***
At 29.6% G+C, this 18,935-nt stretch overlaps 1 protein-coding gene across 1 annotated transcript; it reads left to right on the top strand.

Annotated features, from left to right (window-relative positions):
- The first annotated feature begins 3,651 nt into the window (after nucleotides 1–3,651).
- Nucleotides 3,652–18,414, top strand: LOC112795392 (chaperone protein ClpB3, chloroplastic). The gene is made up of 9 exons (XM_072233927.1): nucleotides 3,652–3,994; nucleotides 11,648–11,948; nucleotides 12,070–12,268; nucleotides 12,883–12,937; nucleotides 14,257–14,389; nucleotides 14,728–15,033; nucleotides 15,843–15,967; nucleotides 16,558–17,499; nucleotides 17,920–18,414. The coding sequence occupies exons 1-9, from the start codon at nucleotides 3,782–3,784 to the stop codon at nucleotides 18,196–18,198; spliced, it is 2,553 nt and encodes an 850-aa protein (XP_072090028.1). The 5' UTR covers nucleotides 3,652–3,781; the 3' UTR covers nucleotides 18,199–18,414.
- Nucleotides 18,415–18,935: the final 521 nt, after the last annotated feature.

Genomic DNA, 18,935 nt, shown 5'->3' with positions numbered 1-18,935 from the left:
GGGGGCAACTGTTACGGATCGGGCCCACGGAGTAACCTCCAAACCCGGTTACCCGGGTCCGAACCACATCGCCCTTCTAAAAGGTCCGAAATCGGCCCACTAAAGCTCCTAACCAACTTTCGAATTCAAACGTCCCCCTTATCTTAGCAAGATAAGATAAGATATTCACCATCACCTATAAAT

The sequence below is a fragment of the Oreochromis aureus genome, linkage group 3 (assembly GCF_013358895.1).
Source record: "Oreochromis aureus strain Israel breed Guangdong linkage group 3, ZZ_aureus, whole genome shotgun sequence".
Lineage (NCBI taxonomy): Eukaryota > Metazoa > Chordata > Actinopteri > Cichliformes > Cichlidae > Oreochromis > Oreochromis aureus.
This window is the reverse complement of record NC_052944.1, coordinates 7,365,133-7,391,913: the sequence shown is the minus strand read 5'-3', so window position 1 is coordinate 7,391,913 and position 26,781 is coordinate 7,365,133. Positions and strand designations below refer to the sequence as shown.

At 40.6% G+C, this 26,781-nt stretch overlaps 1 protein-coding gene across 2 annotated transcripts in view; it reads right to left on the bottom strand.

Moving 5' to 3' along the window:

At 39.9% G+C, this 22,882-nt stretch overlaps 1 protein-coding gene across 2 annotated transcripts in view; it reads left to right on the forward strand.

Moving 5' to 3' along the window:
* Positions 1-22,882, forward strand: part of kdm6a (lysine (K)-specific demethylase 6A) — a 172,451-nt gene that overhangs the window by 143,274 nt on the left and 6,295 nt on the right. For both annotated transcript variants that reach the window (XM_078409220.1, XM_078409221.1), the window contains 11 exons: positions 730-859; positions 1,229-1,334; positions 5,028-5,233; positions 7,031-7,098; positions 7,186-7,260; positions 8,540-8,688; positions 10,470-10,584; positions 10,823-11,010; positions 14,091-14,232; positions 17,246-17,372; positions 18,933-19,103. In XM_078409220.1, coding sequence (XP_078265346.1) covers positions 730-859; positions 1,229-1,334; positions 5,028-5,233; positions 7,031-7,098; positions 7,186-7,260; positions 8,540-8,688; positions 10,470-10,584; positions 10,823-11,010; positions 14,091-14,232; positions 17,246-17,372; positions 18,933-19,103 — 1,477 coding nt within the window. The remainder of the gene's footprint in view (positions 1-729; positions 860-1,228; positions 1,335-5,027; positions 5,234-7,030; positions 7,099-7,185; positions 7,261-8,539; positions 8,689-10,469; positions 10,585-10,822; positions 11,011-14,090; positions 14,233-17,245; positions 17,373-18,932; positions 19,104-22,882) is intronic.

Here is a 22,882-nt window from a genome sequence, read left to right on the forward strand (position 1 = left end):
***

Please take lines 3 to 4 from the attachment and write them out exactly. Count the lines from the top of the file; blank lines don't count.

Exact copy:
- The first annotated feature begins 3,651 nt into the window (after nucleotides 1–3,651).
- Nucleotides 3,652–18,414, top strand: LOC112795392 (chaperone protein ClpB3, chloroplastic). The gene is made up of 9 exons (XM_072233927.1): nucleotides 3,652–3,994; nucleotides 11,648–11,948; nucleotides 12,070–12,268; nucleotides 12,883–12,937; nucleotides 14,257–14,389; nucleotides 14,728–15,033; nucleotides 15,843–15,967; nucleotides 16,558–17,499; nucleotides 17,920–18,414. The coding sequence occupies exons 1-9, from the start codon at nucleotides 3,782–3,784 to the stop codon at nucleotides 18,196–18,198; spliced, it is 2,553 nt and encodes an 850-aa protein (XP_072090028.1). The 5' UTR covers nucleotides 3,652–3,781; the 3' UTR covers nucleotides 18,199–18,414.